Sharing is something that all human beings need to effectively know how to do. It begins with teaching toddlers to share their toys, and from there it never ends. As those toddlers turn in to teenagers who turn in to college students, they learn a new type of sharing that is important in the digital age: social sharing. Being able to share things effectively in the social media world is important for students to understand, as it helps them better their personal brands and recognition.
Teaching sharing is not hard, and teaching your students how to effectively share things on social media is important for their overall grasp of understanding social media. Teach your students good sharing practices, and they’ll be better prepared in the digital world.
You’ve seen it on hundreds of Twitter profiles across the web: professionals stating that a retweet on their personal Twitter isn’t an endorsement of what they’re tweeting and that retweets don’t reflect their views. If what you’re retweeting doesn’t reflect your views, why are you tweeting it? Make sure your students know the importance of what it is that they put on their social media pages, and how what they share looks to people on the outside looking in.
Students who want to look good to prospective employers may share articles non-stop. Bombarding followers with information is no way to effectively share things on social media. You’ve probably looked at someone’s Twitter timeline and seen nothing but retweets of articles, only to wonder what where this person’s voice is. Stress the importance of moderation on social media. Make sure your students know that with every article they share, they should share their unique insight to go along with that article. Posting your insight on an article you share gives the people that do the hiring a look into your brain.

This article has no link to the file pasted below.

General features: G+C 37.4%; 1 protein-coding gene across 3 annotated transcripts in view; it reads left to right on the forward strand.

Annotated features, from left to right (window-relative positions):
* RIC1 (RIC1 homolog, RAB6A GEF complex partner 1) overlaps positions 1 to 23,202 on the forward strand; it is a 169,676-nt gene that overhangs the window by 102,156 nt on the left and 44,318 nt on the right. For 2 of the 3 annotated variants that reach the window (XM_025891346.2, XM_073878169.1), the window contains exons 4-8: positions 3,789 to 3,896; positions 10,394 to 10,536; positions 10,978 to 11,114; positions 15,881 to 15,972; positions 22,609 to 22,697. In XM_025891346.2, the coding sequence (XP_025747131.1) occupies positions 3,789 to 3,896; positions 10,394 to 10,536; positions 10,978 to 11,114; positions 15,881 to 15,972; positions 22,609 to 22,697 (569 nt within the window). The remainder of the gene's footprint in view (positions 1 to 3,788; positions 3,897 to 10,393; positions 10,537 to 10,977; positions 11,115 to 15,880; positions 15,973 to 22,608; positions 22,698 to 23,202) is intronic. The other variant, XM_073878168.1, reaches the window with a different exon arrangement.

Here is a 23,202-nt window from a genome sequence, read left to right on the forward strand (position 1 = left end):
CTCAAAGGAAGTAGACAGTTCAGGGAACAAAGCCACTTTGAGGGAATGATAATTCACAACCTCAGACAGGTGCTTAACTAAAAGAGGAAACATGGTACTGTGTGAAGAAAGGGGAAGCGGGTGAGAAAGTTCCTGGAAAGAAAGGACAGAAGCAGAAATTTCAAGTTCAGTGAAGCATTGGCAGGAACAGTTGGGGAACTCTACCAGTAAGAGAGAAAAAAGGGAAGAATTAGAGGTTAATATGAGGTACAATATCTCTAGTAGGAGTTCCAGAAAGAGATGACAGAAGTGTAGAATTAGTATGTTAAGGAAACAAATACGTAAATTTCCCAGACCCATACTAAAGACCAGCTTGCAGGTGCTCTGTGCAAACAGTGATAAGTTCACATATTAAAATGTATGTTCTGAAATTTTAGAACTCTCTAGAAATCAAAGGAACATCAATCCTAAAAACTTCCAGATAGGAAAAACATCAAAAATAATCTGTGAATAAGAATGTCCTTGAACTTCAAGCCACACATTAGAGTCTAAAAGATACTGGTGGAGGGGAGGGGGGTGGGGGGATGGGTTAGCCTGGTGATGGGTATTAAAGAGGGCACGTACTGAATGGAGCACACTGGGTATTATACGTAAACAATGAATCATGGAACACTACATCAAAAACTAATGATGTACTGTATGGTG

Your students know as well as you do that the authenticity of things on the web isn’t always fantastic. Teach your students to understand the importance of knowing the facts about something before sharing it with their followers. Often times, no thought is given when sharing a cool picture or story on social media. That’s when we end up with situations like what happened recently when dozens of fake pictures of Hurricane Sandy were tossed around the web. Being duped by a fake picture is usually harmless, but if your students were to share fake things with more importance, there could be fallout. Stress to your students the importance of fact checking when sharing things on social media.
When it comes to sharing things on social media, there’s a lot to be said about sharing personal things. While privacy is a big concern, personal image should be too. Your students should understand the difference between posting an image to Twitter and posting that same image to Facebook. Privacy considerations aside, using your “professional” Twitter to post pictures of your lunch will only make you look less professional. Additionally, having a “professional” Twitter page shouldn’t be something your students should be doing. Stress to your students that if they wouldn’t share it with the world, they probably shouldn’t be sharing it at all.
Lastly, make sure your students know that they should share things to start discussions. This goes for any professional field, as facilitating discussion is a great way for your students to be noticed. This includes responding to things that others have shared by adding a unique perspective, and backing that perspective up. Encourage the creation and use of hashtags amongst multiple social networks. Friendly discussion is different than inciting an argument, as your students should already know.
Author Abby Evans is a journalist and social media expert, currently writing for professionalseoconsultant.com. You can connect with Abby on Google+.